I get a little miffed every time I see HR take lead on a company’s culture. Sure, it’s part of our repertoire of items we have influence but it is by no means our responsibility. The CEO is in charge of company culture, not HR!
Where did we get derailed?
I think that HR went through a cheer leading phase in the mid-2000’s that we haven’t been able to shake off. Corporate culture became a buzzword that we jumped on and decided that this was something we were to take on as our responsibility. Yeah, let’s add that along with an ever-growing list of legal and compliance changes along with a changing workforce and a ton of other things we are tasked with managing. WTF were we thinking?
So if HR isn’t in charge of the company culture, who should be?
The company culture should be created, articulated and driven by the CEO and senior executives in the firm. When HR drives the culture initiative, it loses its authenticity and makes us the scapegoat. Furthermore, why should we create a “culture plan” when the CEO and executive team are responsible for the direction of the business? Leaders set the goals and offsetting culture to HR eliminates culture as a significant initiative the firm’s leaders are responsible for.
Imagine the impact your CEO and leadership team could have driving the culture. If the leaders create and own the culture initiative, it will be on their dashboard of items to discuss at every meeting. The topic then becomes an item they own so they will have to report on it just like every other business initiative they are responsible for.
HR should definitely collaborate with senior leadership in the creation of the goals, execution, and monitoring of corporate culture. After all, we’re the advocates for our employees so we should be there the ensure their voices are heard. The conversations should not revolve around what “HR is going to do about a culture problem” but how HR will support the leaders’ vision. We should also be able to call bullshit when leaders are not keeping their eye on the culture shift needed in our companies and we can’t if it’s our initiative.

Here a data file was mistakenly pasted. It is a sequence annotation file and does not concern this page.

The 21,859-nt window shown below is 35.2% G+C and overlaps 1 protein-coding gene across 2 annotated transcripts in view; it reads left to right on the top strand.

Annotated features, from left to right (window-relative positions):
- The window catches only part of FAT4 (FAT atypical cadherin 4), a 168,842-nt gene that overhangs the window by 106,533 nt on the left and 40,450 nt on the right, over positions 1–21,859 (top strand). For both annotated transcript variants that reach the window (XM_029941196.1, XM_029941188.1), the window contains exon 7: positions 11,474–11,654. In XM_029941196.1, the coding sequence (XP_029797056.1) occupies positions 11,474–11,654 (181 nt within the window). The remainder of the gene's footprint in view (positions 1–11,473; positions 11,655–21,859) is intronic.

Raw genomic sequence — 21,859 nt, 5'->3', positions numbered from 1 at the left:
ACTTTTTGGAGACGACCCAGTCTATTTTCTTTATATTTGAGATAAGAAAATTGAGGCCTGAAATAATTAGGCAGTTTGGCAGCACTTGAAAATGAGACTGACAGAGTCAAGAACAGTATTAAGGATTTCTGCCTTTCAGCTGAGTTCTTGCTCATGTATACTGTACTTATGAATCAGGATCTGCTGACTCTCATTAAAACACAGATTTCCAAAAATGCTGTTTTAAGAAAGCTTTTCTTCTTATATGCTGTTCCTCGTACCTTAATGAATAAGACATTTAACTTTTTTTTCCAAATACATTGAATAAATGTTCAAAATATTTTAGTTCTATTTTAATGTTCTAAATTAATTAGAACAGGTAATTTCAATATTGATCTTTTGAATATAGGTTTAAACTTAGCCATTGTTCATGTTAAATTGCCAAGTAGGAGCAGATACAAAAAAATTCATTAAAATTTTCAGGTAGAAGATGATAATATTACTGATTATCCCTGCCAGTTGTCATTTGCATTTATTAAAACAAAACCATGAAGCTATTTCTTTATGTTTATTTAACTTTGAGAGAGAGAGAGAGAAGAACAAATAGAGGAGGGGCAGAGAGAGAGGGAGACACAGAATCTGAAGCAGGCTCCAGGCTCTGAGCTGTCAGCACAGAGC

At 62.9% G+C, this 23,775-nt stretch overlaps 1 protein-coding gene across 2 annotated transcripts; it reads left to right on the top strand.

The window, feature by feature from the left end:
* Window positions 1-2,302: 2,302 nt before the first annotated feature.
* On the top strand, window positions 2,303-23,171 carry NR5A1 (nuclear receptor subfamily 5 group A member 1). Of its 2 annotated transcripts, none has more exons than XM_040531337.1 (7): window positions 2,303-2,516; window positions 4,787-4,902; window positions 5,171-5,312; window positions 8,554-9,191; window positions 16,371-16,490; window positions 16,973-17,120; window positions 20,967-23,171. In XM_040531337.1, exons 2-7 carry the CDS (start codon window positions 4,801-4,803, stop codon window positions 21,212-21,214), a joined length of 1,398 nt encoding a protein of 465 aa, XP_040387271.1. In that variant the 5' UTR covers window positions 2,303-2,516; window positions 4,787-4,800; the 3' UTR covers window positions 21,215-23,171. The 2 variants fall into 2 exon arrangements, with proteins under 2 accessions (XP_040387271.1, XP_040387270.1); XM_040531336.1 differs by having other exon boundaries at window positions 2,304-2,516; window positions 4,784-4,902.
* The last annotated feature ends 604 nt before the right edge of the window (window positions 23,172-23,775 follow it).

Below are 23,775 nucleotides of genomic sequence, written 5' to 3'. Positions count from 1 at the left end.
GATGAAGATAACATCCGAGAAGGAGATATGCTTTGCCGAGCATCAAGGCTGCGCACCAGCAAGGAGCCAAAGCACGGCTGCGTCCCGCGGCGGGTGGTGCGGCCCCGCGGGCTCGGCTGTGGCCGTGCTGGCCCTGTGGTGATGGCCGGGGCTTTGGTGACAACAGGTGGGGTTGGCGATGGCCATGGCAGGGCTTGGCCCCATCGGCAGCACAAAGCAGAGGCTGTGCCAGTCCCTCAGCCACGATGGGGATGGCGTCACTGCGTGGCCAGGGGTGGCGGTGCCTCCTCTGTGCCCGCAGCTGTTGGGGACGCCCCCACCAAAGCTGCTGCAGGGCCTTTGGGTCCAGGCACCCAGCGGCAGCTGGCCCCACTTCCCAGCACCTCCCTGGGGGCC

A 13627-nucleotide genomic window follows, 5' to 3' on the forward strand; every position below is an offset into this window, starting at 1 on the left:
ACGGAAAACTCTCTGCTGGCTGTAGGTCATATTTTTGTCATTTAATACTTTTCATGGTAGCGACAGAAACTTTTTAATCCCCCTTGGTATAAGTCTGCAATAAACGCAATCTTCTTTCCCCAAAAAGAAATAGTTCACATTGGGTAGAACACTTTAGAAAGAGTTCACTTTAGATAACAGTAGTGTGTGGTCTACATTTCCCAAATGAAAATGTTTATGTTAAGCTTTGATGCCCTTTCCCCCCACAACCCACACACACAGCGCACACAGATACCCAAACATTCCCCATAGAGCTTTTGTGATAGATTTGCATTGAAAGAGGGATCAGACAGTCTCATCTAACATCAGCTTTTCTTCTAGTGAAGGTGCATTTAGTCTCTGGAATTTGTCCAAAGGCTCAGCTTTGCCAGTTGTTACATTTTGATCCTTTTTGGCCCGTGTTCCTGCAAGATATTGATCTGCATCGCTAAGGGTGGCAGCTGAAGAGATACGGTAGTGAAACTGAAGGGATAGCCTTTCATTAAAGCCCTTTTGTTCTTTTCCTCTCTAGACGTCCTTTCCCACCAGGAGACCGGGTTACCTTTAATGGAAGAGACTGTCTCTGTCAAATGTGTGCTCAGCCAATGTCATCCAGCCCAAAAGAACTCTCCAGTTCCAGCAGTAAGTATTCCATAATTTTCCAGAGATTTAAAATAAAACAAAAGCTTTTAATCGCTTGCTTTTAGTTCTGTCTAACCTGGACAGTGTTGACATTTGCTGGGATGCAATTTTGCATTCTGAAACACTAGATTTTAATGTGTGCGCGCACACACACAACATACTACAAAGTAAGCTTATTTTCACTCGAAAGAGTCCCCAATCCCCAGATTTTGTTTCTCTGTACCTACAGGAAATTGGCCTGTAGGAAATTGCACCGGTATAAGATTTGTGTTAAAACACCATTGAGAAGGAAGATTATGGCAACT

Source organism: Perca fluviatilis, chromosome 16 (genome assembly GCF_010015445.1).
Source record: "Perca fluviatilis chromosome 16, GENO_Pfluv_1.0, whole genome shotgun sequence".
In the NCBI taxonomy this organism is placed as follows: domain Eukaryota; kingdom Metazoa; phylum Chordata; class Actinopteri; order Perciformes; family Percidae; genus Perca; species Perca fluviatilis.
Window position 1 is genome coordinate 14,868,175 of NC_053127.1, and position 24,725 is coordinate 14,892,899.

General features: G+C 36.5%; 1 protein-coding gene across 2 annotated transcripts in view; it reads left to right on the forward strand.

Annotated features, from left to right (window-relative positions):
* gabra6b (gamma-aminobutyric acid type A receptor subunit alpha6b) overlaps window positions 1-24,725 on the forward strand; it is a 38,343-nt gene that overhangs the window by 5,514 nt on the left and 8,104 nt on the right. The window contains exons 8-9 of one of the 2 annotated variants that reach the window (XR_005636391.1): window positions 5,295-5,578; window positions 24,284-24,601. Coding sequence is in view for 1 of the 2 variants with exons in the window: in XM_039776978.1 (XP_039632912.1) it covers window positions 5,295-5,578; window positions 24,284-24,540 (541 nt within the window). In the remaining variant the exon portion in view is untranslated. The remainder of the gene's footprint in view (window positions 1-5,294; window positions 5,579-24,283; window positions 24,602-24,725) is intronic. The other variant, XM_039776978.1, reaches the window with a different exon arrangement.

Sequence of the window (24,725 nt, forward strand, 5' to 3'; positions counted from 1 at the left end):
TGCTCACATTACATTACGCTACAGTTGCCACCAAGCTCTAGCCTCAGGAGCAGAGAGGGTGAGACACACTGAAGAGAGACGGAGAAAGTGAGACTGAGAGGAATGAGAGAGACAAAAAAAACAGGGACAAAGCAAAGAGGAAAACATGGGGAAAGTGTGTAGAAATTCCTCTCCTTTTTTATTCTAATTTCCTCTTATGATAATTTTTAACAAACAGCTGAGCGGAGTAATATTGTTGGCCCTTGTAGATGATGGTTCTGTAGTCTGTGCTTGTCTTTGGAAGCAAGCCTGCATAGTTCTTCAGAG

I will admit I used to believe HR owned culture but a few years ago, I had an executive who changed my outlook. I was the journey champion for a significant culture awareness initiative and was partnered with this senior executive to help execute the plan. I spent three days in a workshop learning about the Best Place to Work survey results and HR’s plan to change our corporate culture. Of course, I went into my meeting with the executive with my little stack of reports and some ideas of what we could do to fix the problem.
Before I even got started, the executive told me, “Hey, I own this. It starts here.” As he pointed to himself, I realized my plan was about to change. Honestly, it was liberating to know he would take the helm and had a vested interest in driving the results. Over the next few months, he assigned goals to his direct reports and my role was to support him and his team, not drive the initiative.
The results were surprising to me but really they shouldn’t have been. Since this initiative was driven by the segment’s senior leader, his direct reports followed his lead and cascaded the importance of this initiative. The line of business drove the ideation process as well as reporting results monthly. The engagement level was nothing like anything I had been a part of before. There were several times when I had a hard time keeping up with the ideas and projects being created by the business units. And even though this initiative was roughly four years ago, it is still a focus the executive has on his dashboard to discuss during his “all hands on deck” meetings with everyone in his department.
Once HR relinquishes the responsibility to own corporate culture, it allows itself to function more like a consultant and less like a mix between the corporate police and cheerleader. More importantly, it places the responsibility where it needs to be-with the senior leaders of the company. The result? Shit actually gets done because it becomes a priority.
So who owns the corporate culture at your company?